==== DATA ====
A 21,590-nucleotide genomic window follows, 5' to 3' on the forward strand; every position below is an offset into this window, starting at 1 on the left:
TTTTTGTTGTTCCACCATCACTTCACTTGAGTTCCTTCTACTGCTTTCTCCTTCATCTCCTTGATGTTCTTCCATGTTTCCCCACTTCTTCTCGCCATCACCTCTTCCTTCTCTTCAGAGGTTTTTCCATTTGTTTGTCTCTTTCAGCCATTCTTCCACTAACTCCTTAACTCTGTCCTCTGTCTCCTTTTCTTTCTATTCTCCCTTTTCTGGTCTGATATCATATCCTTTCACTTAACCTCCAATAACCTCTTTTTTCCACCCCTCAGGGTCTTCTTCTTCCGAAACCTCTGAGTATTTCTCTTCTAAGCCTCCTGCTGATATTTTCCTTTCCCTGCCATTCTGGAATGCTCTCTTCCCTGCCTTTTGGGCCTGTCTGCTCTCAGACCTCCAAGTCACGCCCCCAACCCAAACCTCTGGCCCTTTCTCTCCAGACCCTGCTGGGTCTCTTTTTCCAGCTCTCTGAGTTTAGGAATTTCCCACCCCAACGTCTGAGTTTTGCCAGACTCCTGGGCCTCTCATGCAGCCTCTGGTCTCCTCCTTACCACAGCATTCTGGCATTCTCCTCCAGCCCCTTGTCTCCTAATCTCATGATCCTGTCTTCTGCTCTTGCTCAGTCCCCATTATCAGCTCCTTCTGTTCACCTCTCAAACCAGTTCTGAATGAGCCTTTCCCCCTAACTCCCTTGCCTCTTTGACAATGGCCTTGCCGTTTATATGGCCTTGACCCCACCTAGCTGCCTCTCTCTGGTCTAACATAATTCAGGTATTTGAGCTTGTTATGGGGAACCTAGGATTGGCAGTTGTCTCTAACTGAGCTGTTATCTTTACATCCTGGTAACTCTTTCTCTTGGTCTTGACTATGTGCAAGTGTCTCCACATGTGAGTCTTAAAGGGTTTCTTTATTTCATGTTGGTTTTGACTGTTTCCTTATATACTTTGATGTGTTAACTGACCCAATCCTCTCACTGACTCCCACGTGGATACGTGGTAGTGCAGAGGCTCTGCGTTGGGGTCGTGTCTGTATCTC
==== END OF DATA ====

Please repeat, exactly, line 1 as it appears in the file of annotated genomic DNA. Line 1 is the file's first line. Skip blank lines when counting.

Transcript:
A 21,590-nucleotide genomic window follows, 5' to 3' on the forward strand; every position below is an offset into this window, starting at 1 on the left: